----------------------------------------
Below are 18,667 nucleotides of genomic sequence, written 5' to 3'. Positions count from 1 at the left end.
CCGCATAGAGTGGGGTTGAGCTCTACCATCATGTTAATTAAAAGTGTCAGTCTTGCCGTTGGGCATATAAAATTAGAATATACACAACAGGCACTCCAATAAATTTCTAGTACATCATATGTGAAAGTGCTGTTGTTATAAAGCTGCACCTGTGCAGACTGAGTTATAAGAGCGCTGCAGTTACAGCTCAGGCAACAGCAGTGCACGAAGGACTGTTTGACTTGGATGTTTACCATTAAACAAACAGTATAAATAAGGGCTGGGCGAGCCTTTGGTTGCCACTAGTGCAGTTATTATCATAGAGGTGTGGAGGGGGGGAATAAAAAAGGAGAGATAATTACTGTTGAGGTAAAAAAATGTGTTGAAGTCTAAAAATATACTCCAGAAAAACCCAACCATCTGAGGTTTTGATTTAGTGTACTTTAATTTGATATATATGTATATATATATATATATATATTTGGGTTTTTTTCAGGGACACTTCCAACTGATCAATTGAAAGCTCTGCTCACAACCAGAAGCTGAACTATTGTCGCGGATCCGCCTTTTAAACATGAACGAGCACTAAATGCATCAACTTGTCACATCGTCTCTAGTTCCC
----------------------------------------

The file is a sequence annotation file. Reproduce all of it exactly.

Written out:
Below are 18,667 nucleotides of genomic sequence, written 5' to 3'. Positions count from 1 at the left end.
CCGCATAGAGTGGGGTTGAGCTCTACCATCATGTTAATTAAAAGTGTCAGTCTTGCCGTTGGGCATATAAAATTAGAATATACACAACAGGCACTCCAATAAATTTCTAGTACATCATATGTGAAAGTGCTGTTGTTATAAAGCTGCACCTGTGCAGACTGAGTTATAAGAGCGCTGCAGTTACAGCTCAGGCAACAGCAGTGCACGAAGGACTGTTTGACTTGGATGTTTACCATTAAACAAACAGTATAAATAAGGGCTGGGCGAGCCTTTGGTTGCCACTAGTGCAGTTATTATCATAGAGGTGTGGAGGGGGGGAATAAAAAAGGAGAGATAATTACTGTTGAGGTAAAAAAATGTGTTGAAGTCTAAAAATATACTCCAGAAAAACCCAACCATCTGAGGTTTTGATTTAGTGTACTTTAATTTGATATATATGTATATATATATATATATATATTTGGGTTTTTTTCAGGGACACTTCCAACTGATCAATTGAAAGCTCTGCTCACAACCAGAAGCTGAACTATTGTCGCGGATCCGCCTTTTAAACATGAACGAGCACTAAATGCATCAACTTGTCACATCGTCTCTAGTTCCC